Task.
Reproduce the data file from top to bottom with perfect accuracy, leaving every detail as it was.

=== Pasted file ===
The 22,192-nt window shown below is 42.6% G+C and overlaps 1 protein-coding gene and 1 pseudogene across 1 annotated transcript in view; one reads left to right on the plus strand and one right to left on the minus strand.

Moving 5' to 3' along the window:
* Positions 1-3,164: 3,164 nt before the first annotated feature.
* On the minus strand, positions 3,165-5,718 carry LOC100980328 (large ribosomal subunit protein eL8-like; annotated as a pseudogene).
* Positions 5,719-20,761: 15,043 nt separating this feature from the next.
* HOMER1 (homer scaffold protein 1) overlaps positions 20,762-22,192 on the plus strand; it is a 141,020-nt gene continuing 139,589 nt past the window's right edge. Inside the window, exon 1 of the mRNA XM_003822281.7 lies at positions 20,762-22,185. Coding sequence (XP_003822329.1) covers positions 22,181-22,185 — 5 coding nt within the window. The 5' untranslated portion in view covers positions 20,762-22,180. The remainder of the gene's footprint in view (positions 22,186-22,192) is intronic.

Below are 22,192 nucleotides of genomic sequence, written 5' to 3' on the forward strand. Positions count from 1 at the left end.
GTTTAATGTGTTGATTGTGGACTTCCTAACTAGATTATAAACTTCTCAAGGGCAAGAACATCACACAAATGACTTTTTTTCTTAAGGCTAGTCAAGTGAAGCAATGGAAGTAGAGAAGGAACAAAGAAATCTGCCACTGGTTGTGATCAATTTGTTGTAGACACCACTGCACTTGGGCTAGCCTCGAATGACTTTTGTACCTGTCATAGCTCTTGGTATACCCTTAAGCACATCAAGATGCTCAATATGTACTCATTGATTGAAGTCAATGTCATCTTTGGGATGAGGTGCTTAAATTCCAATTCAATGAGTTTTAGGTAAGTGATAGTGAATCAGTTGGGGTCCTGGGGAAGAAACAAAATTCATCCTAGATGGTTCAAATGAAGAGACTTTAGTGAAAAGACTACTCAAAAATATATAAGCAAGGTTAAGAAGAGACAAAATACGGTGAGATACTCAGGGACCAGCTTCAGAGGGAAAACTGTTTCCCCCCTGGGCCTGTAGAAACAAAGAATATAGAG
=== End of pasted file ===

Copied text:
The 22,192-nt window shown below is 42.6% G+C and overlaps 1 protein-coding gene and 1 pseudogene across 1 annotated transcript in view; one reads left to right on the plus strand and one right to left on the minus strand.

Moving 5' to 3' along the window:
* Positions 1-3,164: 3,164 nt before the first annotated feature.
* On the minus strand, positions 3,165-5,718 carry LOC100980328 (large ribosomal subunit protein eL8-like; annotated as a pseudogene).
* Positions 5,719-20,761: 15,043 nt separating this feature from the next.
* HOMER1 (homer scaffold protein 1) overlaps positions 20,762-22,192 on the plus strand; it is a 141,020-nt gene continuing 139,589 nt past the window's right edge. Inside the window, exon 1 of the mRNA XM_003822281.7 lies at positions 20,762-22,185. Coding sequence (XP_003822329.1) covers positions 22,181-22,185 — 5 coding nt within the window. The 5' untranslated portion in view covers positions 20,762-22,180. The remainder of the gene's footprint in view (positions 22,186-22,192) is intronic.

Below are 22,192 nucleotides of genomic sequence, written 5' to 3' on the forward strand. Positions count from 1 at the left end.
GTTTAATGTGTTGATTGTGGACTTCCTAACTAGATTATAAACTTCTCAAGGGCAAGAACATCACACAAATGACTTTTTTTCTTAAGGCTAGTCAAGTGAAGCAATGGAAGTAGAGAAGGAACAAAGAAATCTGCCACTGGTTGTGATCAATTTGTTGTAGACACCACTGCACTTGGGCTAGCCTCGAATGACTTTTGTACCTGTCATAGCTCTTGGTATACCCTTAAGCACATCAAGATGCTCAATATGTACTCATTGATTGAAGTCAATGTCATCTTTGGGATGAGGTGCTTAAATTCCAATTCAATGAGTTTTAGGTAAGTGATAGTGAATCAGTTGGGGTCCTGGGGAAGAAACAAAATTCATCCTAGATGGTTCAAATGAAGAGACTTTAGTGAAAAGACTACTCAAAAATATATAAGCAAGGTTAAGAAGAGACAAAATACGGTGAGATACTCAGGGACCAGCTTCAGAGGGAAAACTGTTTCCCCCCTGGGCCTGTAGAAACAAAGAATATAGAG